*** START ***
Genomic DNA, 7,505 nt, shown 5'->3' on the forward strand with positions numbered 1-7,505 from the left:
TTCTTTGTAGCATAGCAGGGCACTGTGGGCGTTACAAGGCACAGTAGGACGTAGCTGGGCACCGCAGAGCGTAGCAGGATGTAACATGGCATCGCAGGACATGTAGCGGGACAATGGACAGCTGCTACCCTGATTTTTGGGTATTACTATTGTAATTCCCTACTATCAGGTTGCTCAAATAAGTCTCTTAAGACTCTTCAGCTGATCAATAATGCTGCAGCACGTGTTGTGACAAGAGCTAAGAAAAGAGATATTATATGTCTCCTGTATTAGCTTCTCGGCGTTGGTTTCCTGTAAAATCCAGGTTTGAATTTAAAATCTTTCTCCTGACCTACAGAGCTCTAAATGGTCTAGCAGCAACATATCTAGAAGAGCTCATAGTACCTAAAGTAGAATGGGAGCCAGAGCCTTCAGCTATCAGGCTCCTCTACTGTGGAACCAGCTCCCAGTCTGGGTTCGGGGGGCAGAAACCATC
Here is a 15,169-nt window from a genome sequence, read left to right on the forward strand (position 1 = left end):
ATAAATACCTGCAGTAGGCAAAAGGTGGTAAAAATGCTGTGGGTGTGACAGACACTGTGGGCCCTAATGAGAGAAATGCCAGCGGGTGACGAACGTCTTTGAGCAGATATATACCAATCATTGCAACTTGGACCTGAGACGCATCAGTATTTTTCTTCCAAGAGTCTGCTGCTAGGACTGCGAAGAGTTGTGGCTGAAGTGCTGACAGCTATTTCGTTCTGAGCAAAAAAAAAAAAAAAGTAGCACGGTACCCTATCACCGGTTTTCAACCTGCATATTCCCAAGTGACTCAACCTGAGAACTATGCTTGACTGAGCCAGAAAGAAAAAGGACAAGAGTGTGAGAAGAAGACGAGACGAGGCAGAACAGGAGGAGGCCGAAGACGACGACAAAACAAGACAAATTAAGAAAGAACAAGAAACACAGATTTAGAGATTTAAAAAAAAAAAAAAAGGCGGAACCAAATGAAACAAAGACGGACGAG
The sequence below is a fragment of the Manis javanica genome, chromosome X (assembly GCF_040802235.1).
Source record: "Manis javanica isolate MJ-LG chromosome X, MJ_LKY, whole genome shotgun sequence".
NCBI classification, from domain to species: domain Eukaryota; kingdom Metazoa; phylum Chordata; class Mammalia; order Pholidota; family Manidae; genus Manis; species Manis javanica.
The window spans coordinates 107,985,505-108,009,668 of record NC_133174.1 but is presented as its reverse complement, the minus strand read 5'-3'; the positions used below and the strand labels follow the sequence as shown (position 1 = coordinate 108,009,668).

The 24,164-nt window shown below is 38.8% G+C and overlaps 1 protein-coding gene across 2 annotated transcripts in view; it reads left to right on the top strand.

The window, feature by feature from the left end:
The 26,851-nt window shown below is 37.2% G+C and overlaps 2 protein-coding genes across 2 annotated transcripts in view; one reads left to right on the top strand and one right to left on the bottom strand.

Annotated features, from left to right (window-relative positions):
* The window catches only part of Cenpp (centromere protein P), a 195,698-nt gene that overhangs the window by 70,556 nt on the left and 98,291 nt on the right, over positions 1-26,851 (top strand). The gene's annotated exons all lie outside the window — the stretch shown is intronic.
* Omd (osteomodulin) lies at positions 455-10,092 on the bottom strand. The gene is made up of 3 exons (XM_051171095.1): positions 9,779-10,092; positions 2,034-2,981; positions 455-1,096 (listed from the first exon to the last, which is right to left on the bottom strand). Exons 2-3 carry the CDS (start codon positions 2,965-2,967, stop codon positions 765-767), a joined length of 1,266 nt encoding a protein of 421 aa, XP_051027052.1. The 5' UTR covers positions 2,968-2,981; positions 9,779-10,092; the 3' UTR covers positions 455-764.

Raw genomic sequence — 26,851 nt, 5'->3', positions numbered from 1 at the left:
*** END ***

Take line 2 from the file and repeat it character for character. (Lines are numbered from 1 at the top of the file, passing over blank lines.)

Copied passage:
TTCTTTGTAGCATAGCAGGGCACTGTGGGCGTTACAAGGCACAGTAGGACGTAGCTGGGCACCGCAGAGCGTAGCAGGATGTAACATGGCATCGCAGGACATGTAGCGGGACAATGGACAGCTGCTACCCTGATTTTTGGGTATTACTATTGTAATTCCCTACTATCAGGTTGCTCAAATAAGTCTCTTAAGACTCTTCAGCTGATCAATAATGCTGCAGCACGTGTTGTGACAAGAGCTAAGAAAAGAGATATTATATGTCTCCTGTATTAGCTTCTCGGCGTTGGTTTCCTGTAAAATCCAGGTTTGAATTTAAAATCTTTCTCCTGACCTACAGAGCTCTAAATGGTCTAGCAGCAACATATCTAGAAGAGCTCATAGTACCTAAAGTAGAATGGGAGCCAGAGCCTTCAGCTATCAGGCTCCTCTACTGTGGAACCAGCTCCCAGTCTGGGTTCGGGGGGCAGAAACCATC